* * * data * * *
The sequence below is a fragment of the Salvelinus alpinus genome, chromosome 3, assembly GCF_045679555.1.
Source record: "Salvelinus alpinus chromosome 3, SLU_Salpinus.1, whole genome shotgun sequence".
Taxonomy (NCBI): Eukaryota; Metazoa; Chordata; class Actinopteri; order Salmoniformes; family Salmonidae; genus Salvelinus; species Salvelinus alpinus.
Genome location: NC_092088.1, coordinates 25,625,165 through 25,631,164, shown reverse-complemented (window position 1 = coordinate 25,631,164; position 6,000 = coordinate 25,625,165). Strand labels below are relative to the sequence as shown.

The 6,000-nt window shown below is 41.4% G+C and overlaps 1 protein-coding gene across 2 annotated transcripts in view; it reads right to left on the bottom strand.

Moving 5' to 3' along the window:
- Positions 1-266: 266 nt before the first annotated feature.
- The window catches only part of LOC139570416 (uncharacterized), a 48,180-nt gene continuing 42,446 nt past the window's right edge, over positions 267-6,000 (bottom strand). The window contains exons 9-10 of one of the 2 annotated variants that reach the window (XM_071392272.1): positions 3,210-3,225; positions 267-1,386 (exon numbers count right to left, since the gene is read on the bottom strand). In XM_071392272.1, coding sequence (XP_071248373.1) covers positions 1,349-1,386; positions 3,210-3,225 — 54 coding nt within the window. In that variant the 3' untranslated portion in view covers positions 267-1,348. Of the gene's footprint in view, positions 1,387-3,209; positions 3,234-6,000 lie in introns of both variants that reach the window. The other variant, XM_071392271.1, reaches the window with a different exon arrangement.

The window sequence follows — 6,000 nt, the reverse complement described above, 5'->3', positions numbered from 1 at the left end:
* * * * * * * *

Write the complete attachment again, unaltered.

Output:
The sequence below is a fragment of the Salvelinus alpinus genome, chromosome 3, assembly GCF_045679555.1.
Source record: "Salvelinus alpinus chromosome 3, SLU_Salpinus.1, whole genome shotgun sequence".
Taxonomy (NCBI): Eukaryota; Metazoa; Chordata; class Actinopteri; order Salmoniformes; family Salmonidae; genus Salvelinus; species Salvelinus alpinus.
Genome location: NC_092088.1, coordinates 25,625,165 through 25,631,164, shown reverse-complemented (window position 1 = coordinate 25,631,164; position 6,000 = coordinate 25,625,165). Strand labels below are relative to the sequence as shown.

The 6,000-nt window shown below is 41.4% G+C and overlaps 1 protein-coding gene across 2 annotated transcripts in view; it reads right to left on the bottom strand.

Moving 5' to 3' along the window:
- Positions 1-266: 266 nt before the first annotated feature.
- The window catches only part of LOC139570416 (uncharacterized), a 48,180-nt gene continuing 42,446 nt past the window's right edge, over positions 267-6,000 (bottom strand). The window contains exons 9-10 of one of the 2 annotated variants that reach the window (XM_071392272.1): positions 3,210-3,225; positions 267-1,386 (exon numbers count right to left, since the gene is read on the bottom strand). In XM_071392272.1, coding sequence (XP_071248373.1) covers positions 1,349-1,386; positions 3,210-3,225 — 54 coding nt within the window. In that variant the 3' untranslated portion in view covers positions 267-1,348. Of the gene's footprint in view, positions 1,387-3,209; positions 3,234-6,000 lie in introns of both variants that reach the window. The other variant, XM_071392271.1, reaches the window with a different exon arrangement.

The window sequence follows — 6,000 nt, the reverse complement described above, 5'->3', positions numbered from 1 at the left end: